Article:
Mr. Wight presented a brief review of the Federal Advisory Committee Act, the federal legislation that guides the operation of the FACJJ, and procedures guiding the advisory committee's functions. Mr. Wight fielded several questions from the floor including:

  • Does the membership get to review and revise committee bylaws before they are adopted? Recommendations to modify committee bylaws are made to the OJJDP Administrator, who then decides to accept or reject the changes. Recommendations should be included in the FACJJ's annual report to the Administrator.

  • Do the term limitations listed in the bylaws apply to both primary and alternative members of the advisory committee? Letters will be sent to every state and territory governor about the staggered nature of the nominating process (Half of the members will serve 1-year terms for the initial term only, and the other half of the members will serve initial 2-year terms. Thereafter, nominations will be for 2-year terms.) Governors may nominate primary and alternate members for up to two consecutive terms each.

Mr. Shepherd outlined the process by which he would guide the discussion and approval or rejection of the reports by the full advisory committee membership. He asked the members to recommend changes of a technical rather than a substantive nature, sign their copies, and give their marked up copies to Kay McKinney, who drafted the original report and will incorporate all changes. Mr. Shepherd asked that all recommendations requiring early action be submitted to him. Finally, he suggested that the full committee discuss each recommendation and vote to accept them en block rather than voting to accept or reject each individually.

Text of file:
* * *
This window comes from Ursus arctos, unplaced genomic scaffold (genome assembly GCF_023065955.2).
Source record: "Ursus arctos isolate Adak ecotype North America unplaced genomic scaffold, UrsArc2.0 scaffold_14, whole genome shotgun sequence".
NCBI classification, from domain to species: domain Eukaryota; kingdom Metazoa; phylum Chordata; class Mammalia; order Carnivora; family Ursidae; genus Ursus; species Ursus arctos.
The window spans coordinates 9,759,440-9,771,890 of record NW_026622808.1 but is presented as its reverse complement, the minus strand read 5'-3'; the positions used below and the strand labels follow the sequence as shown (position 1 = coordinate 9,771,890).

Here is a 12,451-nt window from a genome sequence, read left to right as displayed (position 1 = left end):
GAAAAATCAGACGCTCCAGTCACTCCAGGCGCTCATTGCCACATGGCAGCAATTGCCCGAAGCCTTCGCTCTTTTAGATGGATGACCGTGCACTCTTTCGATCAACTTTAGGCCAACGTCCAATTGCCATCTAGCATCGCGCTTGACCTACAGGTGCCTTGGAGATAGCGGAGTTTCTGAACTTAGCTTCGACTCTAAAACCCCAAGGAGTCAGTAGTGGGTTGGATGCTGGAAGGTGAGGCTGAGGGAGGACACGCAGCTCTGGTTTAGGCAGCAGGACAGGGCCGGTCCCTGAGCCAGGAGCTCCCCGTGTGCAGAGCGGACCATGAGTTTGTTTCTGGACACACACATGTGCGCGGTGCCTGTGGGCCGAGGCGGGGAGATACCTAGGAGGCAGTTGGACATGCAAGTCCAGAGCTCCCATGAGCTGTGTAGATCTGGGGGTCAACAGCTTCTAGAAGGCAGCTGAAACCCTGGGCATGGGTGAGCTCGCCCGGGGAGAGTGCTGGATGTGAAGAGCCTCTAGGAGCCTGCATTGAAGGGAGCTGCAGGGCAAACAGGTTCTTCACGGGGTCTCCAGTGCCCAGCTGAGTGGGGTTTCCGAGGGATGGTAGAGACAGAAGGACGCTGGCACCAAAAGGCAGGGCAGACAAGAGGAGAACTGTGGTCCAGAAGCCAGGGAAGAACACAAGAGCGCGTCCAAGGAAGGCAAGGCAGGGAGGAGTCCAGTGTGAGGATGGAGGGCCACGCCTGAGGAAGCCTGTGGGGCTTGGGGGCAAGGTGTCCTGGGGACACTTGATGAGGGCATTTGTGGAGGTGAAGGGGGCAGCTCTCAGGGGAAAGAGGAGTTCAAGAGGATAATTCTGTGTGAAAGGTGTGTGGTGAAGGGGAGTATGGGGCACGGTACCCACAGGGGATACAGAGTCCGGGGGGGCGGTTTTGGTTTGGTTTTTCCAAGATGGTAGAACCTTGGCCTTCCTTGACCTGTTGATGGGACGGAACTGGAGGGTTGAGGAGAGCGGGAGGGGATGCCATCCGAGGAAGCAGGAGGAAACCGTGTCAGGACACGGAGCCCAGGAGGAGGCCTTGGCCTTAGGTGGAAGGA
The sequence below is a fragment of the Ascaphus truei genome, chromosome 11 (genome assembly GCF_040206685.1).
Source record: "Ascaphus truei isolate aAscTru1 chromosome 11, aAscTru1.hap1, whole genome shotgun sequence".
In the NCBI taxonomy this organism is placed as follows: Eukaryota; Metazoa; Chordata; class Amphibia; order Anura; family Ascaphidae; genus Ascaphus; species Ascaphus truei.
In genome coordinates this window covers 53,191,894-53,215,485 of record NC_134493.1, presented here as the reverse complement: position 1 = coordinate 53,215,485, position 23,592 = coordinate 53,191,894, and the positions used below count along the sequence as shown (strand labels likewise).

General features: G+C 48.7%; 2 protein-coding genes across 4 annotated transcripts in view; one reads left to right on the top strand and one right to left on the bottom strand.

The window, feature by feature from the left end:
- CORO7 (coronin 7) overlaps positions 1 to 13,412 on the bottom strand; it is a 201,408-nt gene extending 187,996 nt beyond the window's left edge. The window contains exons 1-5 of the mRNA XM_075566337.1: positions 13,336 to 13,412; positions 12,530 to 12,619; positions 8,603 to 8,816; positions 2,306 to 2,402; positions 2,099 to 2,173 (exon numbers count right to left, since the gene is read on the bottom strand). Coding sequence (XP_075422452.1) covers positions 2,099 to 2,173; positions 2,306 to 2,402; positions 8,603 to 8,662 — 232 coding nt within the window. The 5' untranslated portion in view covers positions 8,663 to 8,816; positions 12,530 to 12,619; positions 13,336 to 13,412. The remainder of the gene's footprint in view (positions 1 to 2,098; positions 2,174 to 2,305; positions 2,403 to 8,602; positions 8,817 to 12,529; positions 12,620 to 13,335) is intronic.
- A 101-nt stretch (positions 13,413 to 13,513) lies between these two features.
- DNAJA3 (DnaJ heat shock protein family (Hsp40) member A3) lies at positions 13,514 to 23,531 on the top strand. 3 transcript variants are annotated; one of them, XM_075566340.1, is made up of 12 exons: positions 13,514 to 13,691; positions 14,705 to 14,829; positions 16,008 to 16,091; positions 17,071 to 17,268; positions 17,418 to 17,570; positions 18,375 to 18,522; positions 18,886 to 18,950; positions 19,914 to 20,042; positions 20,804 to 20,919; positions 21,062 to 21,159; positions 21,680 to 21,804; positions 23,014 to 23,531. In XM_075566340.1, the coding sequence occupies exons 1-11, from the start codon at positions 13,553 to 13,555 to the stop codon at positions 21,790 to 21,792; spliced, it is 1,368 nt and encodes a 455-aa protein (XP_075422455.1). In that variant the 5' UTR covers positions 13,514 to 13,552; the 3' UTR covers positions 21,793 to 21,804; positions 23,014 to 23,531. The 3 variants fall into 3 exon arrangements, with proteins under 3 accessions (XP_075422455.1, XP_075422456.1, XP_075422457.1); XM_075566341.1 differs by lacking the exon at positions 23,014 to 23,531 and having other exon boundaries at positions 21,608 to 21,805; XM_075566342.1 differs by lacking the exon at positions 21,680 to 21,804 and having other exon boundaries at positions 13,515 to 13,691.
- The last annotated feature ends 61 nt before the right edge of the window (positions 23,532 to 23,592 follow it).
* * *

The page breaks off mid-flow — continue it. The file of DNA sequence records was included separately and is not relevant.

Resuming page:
A question was entertained from the floor about why two reports were needed when much of the information in both is the same or similar. Mr. Shepherd said combining the two reports into one might save money and it might make sense that every recipient receive the same list of requests and recommendations. Mr. Wight said that the FACJJ bylaws call for two separate reports to be produced. He suggested that the FACJJ draft recommended changes to its bylaws and submit them to OJJDP if one report was desired. There is some benefit to preparing two reports, based on the designated audience for each, Mr. Flores said. The report to the OJJDP Administrator should be of a more "nuts and bolts" nature, he said, and should be viewed as a vehicle to present issues the states wish for the OJJDP Administrator to act upon. The report to the President and Congress should present policy issues and program initiatives that are beyond the authority of the OJJDP Administrator. For example, budgetary issues are probably best placed in the report to Congress, he said, while issues that do not require congressional approval or action would be better suited for the report to the OJJDP Administrator. During subsequent discussion, one member asked the FACJJ membership to be mindful that precedent was being set at this meeting and that distribution priorities on who should receive the final reports should be clear from the start. Mr. Shepherd asked that the advisory committee not act on the issue at that time but that it be tabled for further discussion later in the meeting.